He reserves his powerful rhetoric for the ones who could easily sit back and assume that their piety, their faithfulness, even their ancestry would automatically include them in the coming reign.
It’s to those people, and if we’re honest, I think it’s to these gathered people here—myself included, that John is directing his message of repentance.
That we can’t sit back and assume everything will work out.
That we have to get to work and help make God’s kingdom a reality.
And in John’s trademark fiery style, he is urging us to cut away anything that isn’t the bird, to end anything in us that is not yet Christ, to winnow any chaff that hides the grain of wheat within us, to clear away anything that separates us from embracing the fullness of the kingdom of heaven that has come near.
And when we do this, when we remove those barriers that are within us and around us, when we burn them and completely remove them from our lives, we will be left with a perfect grain of wheat, a beautifully sculpted bird, an openness to fully receive Christ and his reign so his kingdom may be made manifest within and around us.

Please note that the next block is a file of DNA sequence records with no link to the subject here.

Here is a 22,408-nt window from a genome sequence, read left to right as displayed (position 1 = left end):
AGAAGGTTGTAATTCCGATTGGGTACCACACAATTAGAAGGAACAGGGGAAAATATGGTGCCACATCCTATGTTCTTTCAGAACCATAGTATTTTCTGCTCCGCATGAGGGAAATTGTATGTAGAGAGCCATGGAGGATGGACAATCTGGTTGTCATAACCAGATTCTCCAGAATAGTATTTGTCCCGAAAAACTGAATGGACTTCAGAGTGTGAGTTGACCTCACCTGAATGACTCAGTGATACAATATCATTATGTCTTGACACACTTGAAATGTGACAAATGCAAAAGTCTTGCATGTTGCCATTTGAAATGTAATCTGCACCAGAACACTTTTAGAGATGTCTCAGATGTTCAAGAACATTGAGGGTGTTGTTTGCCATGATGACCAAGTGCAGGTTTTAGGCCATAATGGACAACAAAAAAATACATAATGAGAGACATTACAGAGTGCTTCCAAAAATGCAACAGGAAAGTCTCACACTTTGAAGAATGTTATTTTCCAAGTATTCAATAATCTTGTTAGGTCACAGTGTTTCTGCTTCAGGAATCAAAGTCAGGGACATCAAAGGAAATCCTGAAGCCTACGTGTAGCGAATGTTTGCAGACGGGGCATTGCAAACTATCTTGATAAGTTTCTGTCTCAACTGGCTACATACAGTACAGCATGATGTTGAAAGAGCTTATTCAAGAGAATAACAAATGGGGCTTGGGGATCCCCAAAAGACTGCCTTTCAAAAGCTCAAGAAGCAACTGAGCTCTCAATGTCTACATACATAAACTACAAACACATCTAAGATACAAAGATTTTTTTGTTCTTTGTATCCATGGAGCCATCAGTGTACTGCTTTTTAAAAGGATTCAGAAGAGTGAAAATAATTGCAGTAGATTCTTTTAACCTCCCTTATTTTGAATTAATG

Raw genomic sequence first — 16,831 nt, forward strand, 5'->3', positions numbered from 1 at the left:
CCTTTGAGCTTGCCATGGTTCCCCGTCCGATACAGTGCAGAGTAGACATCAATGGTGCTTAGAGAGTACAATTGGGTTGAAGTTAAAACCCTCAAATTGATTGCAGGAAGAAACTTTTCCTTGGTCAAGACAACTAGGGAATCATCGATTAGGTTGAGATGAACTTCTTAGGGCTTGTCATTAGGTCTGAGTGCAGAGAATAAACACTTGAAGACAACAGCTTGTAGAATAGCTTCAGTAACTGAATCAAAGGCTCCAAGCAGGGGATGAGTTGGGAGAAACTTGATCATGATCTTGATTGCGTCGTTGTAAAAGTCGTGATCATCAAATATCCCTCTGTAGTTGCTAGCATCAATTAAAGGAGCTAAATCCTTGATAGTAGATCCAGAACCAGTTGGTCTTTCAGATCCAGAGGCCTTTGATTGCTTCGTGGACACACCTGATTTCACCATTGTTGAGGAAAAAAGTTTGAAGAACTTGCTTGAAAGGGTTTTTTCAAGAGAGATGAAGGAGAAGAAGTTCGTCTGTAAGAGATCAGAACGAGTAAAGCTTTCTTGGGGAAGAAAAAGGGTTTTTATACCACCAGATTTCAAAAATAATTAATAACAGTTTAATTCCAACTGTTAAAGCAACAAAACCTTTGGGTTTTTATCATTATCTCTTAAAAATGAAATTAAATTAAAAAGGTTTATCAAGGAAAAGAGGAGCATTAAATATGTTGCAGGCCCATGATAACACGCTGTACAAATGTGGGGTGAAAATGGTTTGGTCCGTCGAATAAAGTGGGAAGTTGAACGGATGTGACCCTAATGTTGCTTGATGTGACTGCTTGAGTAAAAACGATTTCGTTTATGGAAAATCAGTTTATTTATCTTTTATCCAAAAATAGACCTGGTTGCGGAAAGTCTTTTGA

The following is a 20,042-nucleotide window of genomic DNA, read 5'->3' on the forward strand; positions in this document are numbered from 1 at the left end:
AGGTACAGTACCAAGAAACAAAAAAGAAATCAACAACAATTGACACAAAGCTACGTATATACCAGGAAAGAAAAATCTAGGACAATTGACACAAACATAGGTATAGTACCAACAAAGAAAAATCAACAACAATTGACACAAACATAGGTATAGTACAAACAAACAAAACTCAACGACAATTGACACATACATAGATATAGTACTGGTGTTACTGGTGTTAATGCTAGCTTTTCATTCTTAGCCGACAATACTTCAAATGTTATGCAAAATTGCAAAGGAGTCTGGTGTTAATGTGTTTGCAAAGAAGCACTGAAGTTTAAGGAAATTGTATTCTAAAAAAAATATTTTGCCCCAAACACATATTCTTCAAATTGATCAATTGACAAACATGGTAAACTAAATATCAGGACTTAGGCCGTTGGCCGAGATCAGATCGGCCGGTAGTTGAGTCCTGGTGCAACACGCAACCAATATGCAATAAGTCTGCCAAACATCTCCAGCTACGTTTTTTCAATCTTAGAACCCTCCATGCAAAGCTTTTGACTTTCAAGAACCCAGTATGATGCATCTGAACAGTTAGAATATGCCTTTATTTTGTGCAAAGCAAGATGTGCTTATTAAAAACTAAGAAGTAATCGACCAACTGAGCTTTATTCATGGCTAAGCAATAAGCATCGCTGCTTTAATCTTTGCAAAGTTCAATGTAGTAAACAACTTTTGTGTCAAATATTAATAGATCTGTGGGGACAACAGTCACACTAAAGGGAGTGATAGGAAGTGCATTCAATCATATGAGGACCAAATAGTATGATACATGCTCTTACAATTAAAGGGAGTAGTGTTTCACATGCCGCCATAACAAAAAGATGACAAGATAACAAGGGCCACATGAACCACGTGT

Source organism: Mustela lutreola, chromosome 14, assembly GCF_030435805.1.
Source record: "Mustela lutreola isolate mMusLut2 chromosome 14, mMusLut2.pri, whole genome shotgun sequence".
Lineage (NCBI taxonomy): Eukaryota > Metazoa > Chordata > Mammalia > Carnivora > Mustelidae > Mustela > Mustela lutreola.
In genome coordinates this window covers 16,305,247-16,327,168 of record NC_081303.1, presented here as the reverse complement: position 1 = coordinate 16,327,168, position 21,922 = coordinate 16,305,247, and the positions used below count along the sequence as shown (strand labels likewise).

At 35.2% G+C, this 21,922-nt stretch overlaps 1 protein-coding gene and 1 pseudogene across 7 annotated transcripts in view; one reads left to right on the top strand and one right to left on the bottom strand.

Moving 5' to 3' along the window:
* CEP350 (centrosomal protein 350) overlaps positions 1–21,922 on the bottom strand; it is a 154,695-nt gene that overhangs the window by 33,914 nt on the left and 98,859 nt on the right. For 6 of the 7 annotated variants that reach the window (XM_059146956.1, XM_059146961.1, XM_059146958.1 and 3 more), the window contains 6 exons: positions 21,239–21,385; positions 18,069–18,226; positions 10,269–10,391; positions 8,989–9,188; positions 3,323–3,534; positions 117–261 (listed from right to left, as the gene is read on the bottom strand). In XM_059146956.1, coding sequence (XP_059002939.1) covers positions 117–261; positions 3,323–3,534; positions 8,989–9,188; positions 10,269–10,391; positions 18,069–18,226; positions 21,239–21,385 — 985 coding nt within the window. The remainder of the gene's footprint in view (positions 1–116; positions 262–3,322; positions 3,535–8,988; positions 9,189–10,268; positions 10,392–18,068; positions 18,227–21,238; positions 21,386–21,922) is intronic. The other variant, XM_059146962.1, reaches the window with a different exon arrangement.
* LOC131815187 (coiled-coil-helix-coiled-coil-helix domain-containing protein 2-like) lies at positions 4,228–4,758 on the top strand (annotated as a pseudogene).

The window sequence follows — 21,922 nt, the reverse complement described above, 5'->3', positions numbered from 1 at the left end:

And so, as John the Forerunner bursts back into our lectionary, as we hear the cries from Jordan’s banks calling out to us, I wonder what is holding you back this year—what are you seeking to end?
What is preventing you from embracing the fullness of Christ’s reign?
What is in the way of the kingdom of heaven taking root and blossoming, not just in your life, but throughout the entire world?
Perhaps we are bound by grief or doubt, busyness or stress, pain or fear.
Perhaps we are beset by gloom or despair, exhaustion or hopelessness, animosities or prejudices.
Just as we know that our society, our world, is being held back by division and violence, greed and cynicism, racism and sexism, homophobia and transphobia and so much more.
I don’t know about you, but my list of chaff, my list of things that are not yet Christ in my life and in this world are so long that I have to dare to claim John’s message of an unquenchable fire as good news.
Because I know that this clearing, this removing, this repentance to which we are called is going to take much longer than the four weeks of Advent.
And while John’s words demand an unmistakable urgency, while it’s imperative that we get to work, while the ax is laying at the root of those trees ready to take them down, this unending fire reminds me that with such a monumental task we don’t have to do all the work right now, that this is not a limited time offer.
And it reminds me that we are not alone in this work, because God is still working, God is still removing, God is still winnowing those things from us and from our world that would prevent us from embracing the fullness of God’s reign.